We studied [18F]JNJ-64413739 uptake in the LPS injected, control (PBS-injected), and reference brain regions by in vivo PET imaging. We compared PET imaging results to the results from ex vivo ARG, immunohistochemistry (IHC), and gene expression (qPCR) analysis. We confirmed the specificity of binding of [18F]JNJ-64413739 to P2X7 receptors by performing competition studies with the P2X7 antagonist JNJ-54175446.

Materials and Methods

Details are provided in the electronic supplementary material (ESM).

Results

Selection of LPS Dose and Time Points: Longitudinal Pilot PET Imaging Studies with [18F]JNJ-64413739

Since P2X7 tracers have not been evaluated in a rat LPS local neuroinflammation model, we first conducted a pilot imaging study with [18F]JNJ-64413739 to select the optimal time points and LPS dose for subsequent imaging experiments. Details are provided in the ESM. Based on the results of this pilot experiment, 20 μg of LPS and day 2 post-LPS were selected for all subsequent experiments. Representative examples of PET images of rats injected with 0 μg of LPS (PBS control) and 20 μg of LPS, respectively, at day 1, 2, 3, and 4 post-injections are shown in Fig. 1.
Fig. 1

Examples of in vivo PET imaging with [18F]JNJ-64413739: PET images (summed over the entire scan period) of the rat brain (coronal view, left; horizontal view, right) injected with a PBS and a rat injected with b 20 μg of LPS. Pet images are overlaid with corresponding CT images (grayscale, − 1000 to 2500 HU). Images are centered on the injection site (the corresponding craniotomies are indicated by red arrows). Images are acquired 1–4 days post-injection.

Verification of Induced Neuroinflammatory Markers at Day 2 Post-LPS (20 μg): a qPCR Study

To confirm neuroinflammation induced by LPS in brain tissue, we used quantitative RT-PCR to measure messenger RNA (mRNA) levels of neuroinflammatory marker genes Tspo, Aif1, and P2rx7 in both LPS- and PBS-injected brains. The results of this experiment are summarized in Fig. 2. Expression levels of Tspo and Aif1 were more than 7 and 5 times higher in LPS-injected hemisphere than that in PBS-injected hemisphere, respectively; both genes had statistically significant main effects of treatment and hemisphere, and interaction effect involving both factors (Tspo gene, p (interaction) = 0.0019; p (LPS vs. PBS) = 0.0001; p (injected vs. contralateral) = 0.0019; Aif1 gene, p (interaction) = 0.0018; p (LPS vs. PBS) < 0.0001; p (injected vs. contralateral) = 0.0021). The mRNA level of P2rx7 was assessed, and its expression level was also found to be enhanced in the LPS-injected hemisphere compared with the PBS-injected hemisphere (significant effect of treatment, p (LPS vs. PBS) = 0.0002; non-significant effect of interaction or hemisphere, p = 0.18 and p = 0.40, correspondingly). The significant effect of LPS treatment found on P2X7 receptor expression indicates that this target may be a promising biomarker to detect neuroinflammation in LPS model. It should be noted that an increase of mRNA levels of all genes studied (but especially P2rx7) was detected in the contralateral hemisphere of LPS-injected compared to PBS-injected brains. This “spreading of the inflammation” may be due to the high and non-physiological level of inflammatory insult produced by local injection of relatively high dose of LPS.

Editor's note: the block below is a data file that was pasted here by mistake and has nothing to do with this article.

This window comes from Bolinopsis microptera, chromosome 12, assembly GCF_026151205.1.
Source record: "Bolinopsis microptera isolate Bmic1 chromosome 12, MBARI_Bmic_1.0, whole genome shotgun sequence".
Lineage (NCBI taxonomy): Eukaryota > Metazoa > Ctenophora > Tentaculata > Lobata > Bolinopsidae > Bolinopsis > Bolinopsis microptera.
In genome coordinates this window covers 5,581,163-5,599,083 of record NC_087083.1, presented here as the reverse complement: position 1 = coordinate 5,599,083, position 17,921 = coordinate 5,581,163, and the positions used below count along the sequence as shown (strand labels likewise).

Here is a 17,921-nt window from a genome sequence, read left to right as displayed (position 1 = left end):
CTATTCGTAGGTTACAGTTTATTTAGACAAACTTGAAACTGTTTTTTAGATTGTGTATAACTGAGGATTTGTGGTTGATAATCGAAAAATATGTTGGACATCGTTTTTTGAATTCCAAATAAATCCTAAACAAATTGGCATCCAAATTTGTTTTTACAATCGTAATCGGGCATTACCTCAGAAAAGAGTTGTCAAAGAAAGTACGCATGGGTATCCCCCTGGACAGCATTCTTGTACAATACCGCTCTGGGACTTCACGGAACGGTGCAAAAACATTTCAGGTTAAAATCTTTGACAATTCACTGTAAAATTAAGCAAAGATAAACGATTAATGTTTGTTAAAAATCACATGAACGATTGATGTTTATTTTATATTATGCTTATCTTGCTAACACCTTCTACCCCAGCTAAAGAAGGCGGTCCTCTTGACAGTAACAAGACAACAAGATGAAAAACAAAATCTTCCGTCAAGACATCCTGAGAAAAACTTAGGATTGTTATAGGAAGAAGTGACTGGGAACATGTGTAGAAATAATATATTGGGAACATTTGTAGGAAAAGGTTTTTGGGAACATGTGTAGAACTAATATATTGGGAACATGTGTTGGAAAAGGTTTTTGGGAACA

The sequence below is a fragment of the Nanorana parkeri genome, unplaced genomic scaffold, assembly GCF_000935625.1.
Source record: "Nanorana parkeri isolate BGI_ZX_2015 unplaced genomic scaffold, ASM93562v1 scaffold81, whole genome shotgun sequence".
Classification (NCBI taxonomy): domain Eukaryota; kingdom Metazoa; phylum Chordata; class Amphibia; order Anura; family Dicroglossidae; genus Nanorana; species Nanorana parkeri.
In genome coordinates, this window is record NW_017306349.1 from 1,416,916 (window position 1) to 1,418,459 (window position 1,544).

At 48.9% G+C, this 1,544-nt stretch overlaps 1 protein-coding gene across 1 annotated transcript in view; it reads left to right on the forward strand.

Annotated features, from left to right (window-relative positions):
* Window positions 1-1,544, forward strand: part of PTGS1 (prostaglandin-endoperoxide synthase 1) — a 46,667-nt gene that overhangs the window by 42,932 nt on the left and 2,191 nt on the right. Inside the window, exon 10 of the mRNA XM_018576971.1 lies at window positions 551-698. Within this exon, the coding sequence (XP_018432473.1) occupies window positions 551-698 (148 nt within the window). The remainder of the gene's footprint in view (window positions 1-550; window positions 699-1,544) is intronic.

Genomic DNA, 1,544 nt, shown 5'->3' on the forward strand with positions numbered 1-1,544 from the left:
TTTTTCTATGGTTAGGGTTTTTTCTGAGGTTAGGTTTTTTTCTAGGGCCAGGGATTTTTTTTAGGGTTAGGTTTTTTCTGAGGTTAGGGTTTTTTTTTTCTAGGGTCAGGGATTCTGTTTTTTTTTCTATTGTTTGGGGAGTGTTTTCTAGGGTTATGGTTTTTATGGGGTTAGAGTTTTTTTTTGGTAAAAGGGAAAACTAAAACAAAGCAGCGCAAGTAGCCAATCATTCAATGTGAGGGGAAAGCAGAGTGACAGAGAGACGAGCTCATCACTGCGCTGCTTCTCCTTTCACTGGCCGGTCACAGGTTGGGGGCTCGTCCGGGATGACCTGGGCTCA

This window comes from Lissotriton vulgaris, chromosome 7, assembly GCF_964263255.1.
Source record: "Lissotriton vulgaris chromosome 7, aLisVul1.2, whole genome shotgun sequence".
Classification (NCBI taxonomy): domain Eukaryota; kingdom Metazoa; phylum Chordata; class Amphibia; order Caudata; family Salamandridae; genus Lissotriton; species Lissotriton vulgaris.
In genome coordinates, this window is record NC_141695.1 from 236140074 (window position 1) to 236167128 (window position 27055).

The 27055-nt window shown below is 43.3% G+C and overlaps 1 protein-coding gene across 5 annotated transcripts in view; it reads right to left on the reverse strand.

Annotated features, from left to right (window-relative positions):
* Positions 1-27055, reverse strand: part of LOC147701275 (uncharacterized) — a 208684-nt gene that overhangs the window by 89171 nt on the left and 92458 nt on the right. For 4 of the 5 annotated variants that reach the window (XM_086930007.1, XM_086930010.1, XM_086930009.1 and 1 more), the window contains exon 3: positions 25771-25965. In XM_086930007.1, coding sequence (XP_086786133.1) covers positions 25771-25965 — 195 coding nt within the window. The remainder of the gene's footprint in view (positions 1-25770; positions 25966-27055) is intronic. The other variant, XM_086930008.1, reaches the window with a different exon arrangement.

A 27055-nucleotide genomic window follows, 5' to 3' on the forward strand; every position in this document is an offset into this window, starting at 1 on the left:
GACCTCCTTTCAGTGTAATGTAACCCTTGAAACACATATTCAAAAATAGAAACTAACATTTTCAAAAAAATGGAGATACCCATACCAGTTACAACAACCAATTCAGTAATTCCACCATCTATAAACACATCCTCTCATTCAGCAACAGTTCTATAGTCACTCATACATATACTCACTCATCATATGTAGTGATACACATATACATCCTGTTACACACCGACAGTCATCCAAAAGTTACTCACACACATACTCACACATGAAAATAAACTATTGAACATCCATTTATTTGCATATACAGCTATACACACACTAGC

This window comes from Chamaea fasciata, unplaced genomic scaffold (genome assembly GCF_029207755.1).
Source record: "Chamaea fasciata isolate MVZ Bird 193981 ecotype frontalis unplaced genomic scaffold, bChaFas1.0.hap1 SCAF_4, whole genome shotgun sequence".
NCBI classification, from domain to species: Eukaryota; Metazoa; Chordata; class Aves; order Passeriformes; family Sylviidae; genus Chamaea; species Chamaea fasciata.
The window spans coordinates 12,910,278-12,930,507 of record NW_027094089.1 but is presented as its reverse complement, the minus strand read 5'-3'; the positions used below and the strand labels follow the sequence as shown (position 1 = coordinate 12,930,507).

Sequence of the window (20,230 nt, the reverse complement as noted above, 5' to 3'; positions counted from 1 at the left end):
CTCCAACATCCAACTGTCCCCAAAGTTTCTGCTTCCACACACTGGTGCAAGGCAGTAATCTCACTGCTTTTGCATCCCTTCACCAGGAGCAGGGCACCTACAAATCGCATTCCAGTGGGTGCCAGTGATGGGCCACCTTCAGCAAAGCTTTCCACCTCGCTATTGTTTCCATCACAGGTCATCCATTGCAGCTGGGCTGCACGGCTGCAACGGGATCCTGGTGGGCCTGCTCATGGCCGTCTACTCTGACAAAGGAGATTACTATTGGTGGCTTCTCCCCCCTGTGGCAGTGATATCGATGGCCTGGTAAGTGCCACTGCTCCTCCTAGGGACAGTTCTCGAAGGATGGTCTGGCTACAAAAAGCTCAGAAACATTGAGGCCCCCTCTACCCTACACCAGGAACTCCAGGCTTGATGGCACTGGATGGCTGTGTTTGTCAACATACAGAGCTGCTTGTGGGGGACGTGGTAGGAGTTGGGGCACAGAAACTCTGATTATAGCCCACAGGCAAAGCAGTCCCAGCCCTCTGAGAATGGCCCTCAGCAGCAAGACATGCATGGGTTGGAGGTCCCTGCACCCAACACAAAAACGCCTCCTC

Fig. 2

Neuroinflammatory markers detected in rat brains at day 2 post-LPS (20 μg) or PBS administration: fold changes of mRNA expression of a P2rx7, b Tspo, and c Aif1 in LPS-injected hemisphere (± s.e.m. indicated by the error bar) compared with contralateral hemisphere in LPS-injected brains, as well as in PBS-injected brains. Data were normalized to mRNA levels of each gene from contralateral hemisphere in the PBS-injected mice. Data were analyzed by a two-way ANOVA followed by Bonferroni’s post hoc test.

Concordance Between In vivo [18F]JNJ-64413739 PET Imaging, [18F]JNJ-64413739 Ex vivo ARG, and Immunohistochemistry of Iba1